June 2, 2017

But I've already done that

experience optimism goalsOn March 1, 2017, Optimist International announced the International Candidates Qualifications Committee's nominations for those who might lead the organization in 2018-2019, the year leading into its 100th anniversary. The nominations included one candidate for president, eight candidates for vice president, one for each region; and two nominations for the two openings on the board of directors. After that date, individuals could self-nominate with the deadline of April 1, 2017 to declare their intention in preparation for online voting which started June 1 and runs through June 30, 2017.

Another candidate for president and four candidates for the board of directors were eventually added to the official slate.

In the past, I have indicated concern with this process. Sometimes I agree with the committee's selections and sometimes I do not; but more important, I believe that having a select committee proclaim certain people to be above others seems controlling and makes others, people who are well-qualified, unwilling to step forward and run at-large.

Of course, as many of my readers know, I am one of the few who have run at-large and won, but this post isn't about me or the candidates chosen by the CQ Committee.

The purpose of this post is to emphasize the importance of leadership selection at all levels of the organization.

As membership in all service clubs dwindles, the choices for those who will be our leaders are also diminished.  I worry, at times, that the choices have turned to the "rats that have not left the sinking ship" - people who would have otherwise never risen to the top of the leadership pool.

We cannot be complacent. It is easy to select from those who are left; after all, they have proved they are always there. It would be even easier to walk away; but we can't. I am calling on all old-timers who have succeeded in their year(s) of Optimist Club, District and International leadership to return to the helm. In the 100th year, let us step-up one more time  to do what made the years we served successful and what the organization sorely needs: grow.

When we grow in membership, we grow in revenue and service.

A friend often reminds those who will listen, "If it is to be, it is up to me." I think the time has come to heed his warning. Leadership at all levels is an honor, but it also a responsibility that must be placed in the most capable hands.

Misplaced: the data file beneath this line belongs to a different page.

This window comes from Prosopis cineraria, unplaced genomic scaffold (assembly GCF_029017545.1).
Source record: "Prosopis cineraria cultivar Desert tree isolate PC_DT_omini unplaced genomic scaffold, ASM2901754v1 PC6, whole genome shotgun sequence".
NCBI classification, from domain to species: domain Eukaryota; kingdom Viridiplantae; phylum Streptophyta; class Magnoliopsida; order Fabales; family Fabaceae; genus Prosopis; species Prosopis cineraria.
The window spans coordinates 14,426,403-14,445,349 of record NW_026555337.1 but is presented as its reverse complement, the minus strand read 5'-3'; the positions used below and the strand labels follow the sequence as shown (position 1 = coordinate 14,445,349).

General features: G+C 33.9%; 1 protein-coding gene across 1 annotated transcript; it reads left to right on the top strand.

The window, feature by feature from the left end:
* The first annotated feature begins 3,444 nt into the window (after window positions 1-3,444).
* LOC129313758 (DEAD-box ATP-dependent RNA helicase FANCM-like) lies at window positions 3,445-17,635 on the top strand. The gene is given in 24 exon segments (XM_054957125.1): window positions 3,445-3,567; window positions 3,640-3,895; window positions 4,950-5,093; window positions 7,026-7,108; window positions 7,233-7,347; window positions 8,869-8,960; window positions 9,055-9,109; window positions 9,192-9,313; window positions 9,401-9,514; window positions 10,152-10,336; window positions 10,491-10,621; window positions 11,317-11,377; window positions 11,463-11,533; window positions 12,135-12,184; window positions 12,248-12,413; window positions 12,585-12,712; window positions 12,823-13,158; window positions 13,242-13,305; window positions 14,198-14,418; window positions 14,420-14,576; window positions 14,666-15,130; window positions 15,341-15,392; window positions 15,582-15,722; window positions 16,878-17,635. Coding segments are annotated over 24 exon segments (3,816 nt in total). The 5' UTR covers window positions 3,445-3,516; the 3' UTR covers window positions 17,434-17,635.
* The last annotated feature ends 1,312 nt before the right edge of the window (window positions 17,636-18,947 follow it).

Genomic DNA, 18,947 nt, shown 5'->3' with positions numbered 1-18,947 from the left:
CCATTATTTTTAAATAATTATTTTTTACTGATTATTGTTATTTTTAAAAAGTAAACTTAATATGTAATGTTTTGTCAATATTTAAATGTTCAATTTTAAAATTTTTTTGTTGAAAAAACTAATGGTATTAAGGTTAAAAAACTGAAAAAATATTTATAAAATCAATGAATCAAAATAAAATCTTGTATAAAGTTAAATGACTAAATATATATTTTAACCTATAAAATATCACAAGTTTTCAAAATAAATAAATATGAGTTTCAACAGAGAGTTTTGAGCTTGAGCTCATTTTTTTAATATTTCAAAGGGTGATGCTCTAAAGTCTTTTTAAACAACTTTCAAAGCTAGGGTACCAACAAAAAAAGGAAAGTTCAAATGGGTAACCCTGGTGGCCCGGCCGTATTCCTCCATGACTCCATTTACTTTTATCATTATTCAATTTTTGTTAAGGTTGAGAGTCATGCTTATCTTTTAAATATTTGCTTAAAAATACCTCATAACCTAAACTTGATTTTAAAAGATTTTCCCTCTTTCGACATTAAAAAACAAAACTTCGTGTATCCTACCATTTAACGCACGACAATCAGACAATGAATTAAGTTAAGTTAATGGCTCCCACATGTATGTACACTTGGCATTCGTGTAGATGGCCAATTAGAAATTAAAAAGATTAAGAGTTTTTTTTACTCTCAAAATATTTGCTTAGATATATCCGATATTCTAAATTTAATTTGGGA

Ensure that your club and district are making the right choices. Don't be afraid to say no to the hangers-on and especially, don't be afraid to ask someone to return and turn things around. The make or break year is approaching. Don't let this opportunity slip away.

May 13, 2017

First impressions matter

experience optimismOnce a month, I share a membership retention and recruitment tip on the PNW District - Optimist International Facebook page.

Most, if not all, deal with communication. Over the years, I've discovered that many Optimist Clubs fail to keep their members informed, possibly because their projects and culture are so ingrained, the person leading project thinks that everyone already knows.

This is especially hurtful when new members join the club. Without direction, they feel left out. Perhaps unintentionally, they feel left out of the clique simply because they don't know where to go, what to do, or why.

The same can often be said for attending a regular meeting. If there is no greeter, people always sit in the same place, and inside jokes are being told, new members wonder what is happening and question if they've made the right decision to become a part of the group.

I  have always believed that the best way to attract a new member to an Optimist Club is to show them that its worth the effort to join; and that ten or more years from now, their service and friendship will be valued. That all starts with the first impression.

It doesn't take a big orientation process, but rather, I suggest that an Optimist Club should orchestrate a series of good first impressions. Send a welcome email with links that explain the club's projects, committees, and leadership structure. Highlight the core purposes of Optimist International and explain how the club practices those values. Include a calendar of events, membership directory, and suggestions for who to call to get involved. Remind the new member's sponsor to sit with the new recruit and and introduce her to others. Make a point to be open and inclusive with new members and veteran members and they will feel, and continue to feel, engaged, valued, and committed to the cause.

First impressions can make a difference in a lifetime of service.

Membership retention and recruitment tip #45: First impressions can make a difference. When someone joins your Optimist Club, they seek first impressions that validate their choice to join. From the first email, meeting or website visit, they need to feel welcome and valued. Orchestrate those first impressions and you will be on your way to engaging members for a lifetime.

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